MINNEAPOLIS (AP) _ The Minnesota Gophers insist they're not looking past Tulsa this weekend.
But they do acknowledge there's no excuse for not beating a rebuilding Golden Hurricane team that finished 1-11 last season.
``It's something we don't take lightly,'' senior quarterback Asad Abdul-Khaliq said. ``Just because we don't play the No. 1 team or something like that in the preseason doesn't mean it's a guaranteed win.''
Tulsa on Saturday is the first of four soft nonconference games on the Gophers' 2003 schedule. Like last season, the Gophers are hoping to take advantage of the weak lineup and build momentum heading into the Big Ten season.
``If we can go into the conference games 4-0, it'll be a big boost for us,'' said Abdul-Khaliq, a candidate for the Johnny Unitas Golden Arm Award.
This time, though, they'd like to avoid stalling against Big Ten competition. The Gophers finished 3-5 in conference play, yet earned a berth in the Music City Bowl, where they scored a surprising victory over Arkansas.
With Abdul-Khaliq and their trio of running backs healthy again, the defense a year older and the memory of the bowl victory on their minds, the Gophers seem to have everything in place to make a run at the Big Ten title this year.
But first on the list is Tulsa, which opened the 2002 season with seven straight losses. The Gophers, meanwhile, have won eight consecutive home openers.
It'll be quite a test for the Golden Hurricane and rookie head coach Steve Kragthorpe.
``We've got our hands full. There's no question about it,'' Kragthorpe said.
Kragthorpe, a former Buffalo Bills assistant, was hired in December to replace Keith Burns, who resigned under pressure Dec. 2 after winning just two games in the previous two seasons.
He makes his Tulsa coaching debut with junior quarterback James Kilian at the helm. Kilian, who played in six games last season, inherited the starting duties when Tyler Gooch transferred to Oklahoma in June to pursue a baseball career.
Kilian has played in 13 career games with two starts.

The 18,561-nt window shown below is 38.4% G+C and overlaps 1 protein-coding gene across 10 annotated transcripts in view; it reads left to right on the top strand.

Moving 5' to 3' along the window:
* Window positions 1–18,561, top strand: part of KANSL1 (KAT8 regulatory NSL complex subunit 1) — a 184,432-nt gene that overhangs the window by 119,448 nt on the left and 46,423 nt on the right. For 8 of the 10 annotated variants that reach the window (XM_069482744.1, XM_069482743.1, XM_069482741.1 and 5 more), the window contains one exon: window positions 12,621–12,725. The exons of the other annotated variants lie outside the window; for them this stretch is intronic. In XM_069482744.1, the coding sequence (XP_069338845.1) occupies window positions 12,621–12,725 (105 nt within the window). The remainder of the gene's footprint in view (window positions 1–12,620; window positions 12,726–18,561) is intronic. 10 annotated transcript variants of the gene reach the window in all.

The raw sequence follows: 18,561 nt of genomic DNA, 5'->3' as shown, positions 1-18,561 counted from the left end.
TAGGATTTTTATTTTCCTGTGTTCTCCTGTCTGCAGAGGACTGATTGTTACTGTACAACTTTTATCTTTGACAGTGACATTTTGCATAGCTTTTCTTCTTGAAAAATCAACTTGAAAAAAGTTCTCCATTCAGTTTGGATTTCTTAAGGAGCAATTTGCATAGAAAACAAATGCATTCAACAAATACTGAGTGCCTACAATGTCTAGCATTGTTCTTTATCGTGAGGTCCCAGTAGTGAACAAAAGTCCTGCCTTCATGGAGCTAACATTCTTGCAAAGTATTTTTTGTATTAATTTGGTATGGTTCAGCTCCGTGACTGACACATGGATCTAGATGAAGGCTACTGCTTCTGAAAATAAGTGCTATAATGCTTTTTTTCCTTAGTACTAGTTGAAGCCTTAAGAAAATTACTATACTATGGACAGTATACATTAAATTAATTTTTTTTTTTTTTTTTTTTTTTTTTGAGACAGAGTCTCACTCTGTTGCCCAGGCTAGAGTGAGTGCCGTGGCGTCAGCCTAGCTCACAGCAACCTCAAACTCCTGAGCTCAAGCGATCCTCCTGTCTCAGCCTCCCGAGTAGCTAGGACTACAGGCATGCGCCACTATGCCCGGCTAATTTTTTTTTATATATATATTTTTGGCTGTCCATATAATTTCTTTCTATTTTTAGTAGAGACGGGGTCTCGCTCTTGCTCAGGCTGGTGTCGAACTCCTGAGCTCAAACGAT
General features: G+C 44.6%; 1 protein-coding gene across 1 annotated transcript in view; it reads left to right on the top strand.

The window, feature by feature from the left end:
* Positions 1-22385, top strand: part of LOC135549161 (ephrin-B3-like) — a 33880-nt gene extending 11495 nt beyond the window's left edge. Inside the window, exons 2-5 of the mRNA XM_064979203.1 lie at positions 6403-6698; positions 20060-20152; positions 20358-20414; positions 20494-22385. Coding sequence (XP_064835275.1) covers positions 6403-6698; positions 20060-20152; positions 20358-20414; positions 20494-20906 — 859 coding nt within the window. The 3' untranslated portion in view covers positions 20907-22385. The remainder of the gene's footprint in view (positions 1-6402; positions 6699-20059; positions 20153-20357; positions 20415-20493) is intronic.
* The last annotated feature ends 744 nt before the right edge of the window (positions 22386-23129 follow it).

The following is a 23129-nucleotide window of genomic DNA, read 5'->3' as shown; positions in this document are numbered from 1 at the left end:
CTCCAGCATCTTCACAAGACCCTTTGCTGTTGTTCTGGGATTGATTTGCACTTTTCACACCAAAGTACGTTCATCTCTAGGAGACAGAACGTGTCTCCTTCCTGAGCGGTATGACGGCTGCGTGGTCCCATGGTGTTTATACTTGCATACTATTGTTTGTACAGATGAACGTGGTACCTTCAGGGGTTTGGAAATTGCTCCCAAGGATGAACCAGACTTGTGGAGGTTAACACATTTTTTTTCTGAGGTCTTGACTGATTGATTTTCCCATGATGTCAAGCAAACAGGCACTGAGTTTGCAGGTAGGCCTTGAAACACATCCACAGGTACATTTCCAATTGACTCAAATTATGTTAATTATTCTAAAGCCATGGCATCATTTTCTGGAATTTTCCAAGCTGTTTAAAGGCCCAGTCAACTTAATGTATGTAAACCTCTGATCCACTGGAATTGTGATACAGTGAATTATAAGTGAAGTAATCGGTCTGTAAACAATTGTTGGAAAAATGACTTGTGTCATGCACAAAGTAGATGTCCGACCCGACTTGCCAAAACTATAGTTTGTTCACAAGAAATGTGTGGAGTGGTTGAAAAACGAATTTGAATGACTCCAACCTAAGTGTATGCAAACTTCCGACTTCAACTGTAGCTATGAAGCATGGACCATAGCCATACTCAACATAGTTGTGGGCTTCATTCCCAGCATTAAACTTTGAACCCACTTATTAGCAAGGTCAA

The lone bright spot of Tulsa's offense has been running back Eric Richardson. Last year, Richardson, who's led the team in rushing the past two seasons, fell just 43 yards shy of becoming the first 1,000-yard rusher for Tulsa since 1997.
But rushing is also a strength of Minnesota's. Saturday will mark the return of sophomore tailback Marion Barber III, who received a medical redshirt last season with a hamstring injury after an impressive freshman year.
Barber, bruising fullback Thomas Tapeh and 1,000-yard rusher Terry Jackson II, last year's surprise in the backfield, should give Minnesota one of the best running games in the nation.
``A three-headed monster,'' Kragthorpe said.
The Gophers' passing game _ wideout Aaron Hosack caught 29 passes for 649 yards and Ben Utecht is considered one of the top tight ends in the country _ isn't too shabby either.
The only setback so far has been the loss of wide receiver Paris Hamilton, a junior college transfer, to a season-ending knee injury.
But Gophers coach Glen Mason says the Gophers were already preparing for the possibility of playing without Hamilton.
``We never had him,'' Mason said. ``This sounds cold, but it's less of a loss because we haven't had him. We really haven't been counting on having him.''
Even without Hamilton, the Gophers figure to have a strong offense to go along with an improved defensive line and a pass defense that was tops in the Big Ten last year.
Not so encouraging for a Tulsa team in search of confidence. But Kragthorpe remains optimistic.
``I'm a big believer that confidence is a byproduct of preparation and I think our players have done a super job of preparing themselves throughout the course of the last eight months,'' he said.
``I'm a very positive guy. I'm an optimist, otherwise I wouldn't have taken this job.''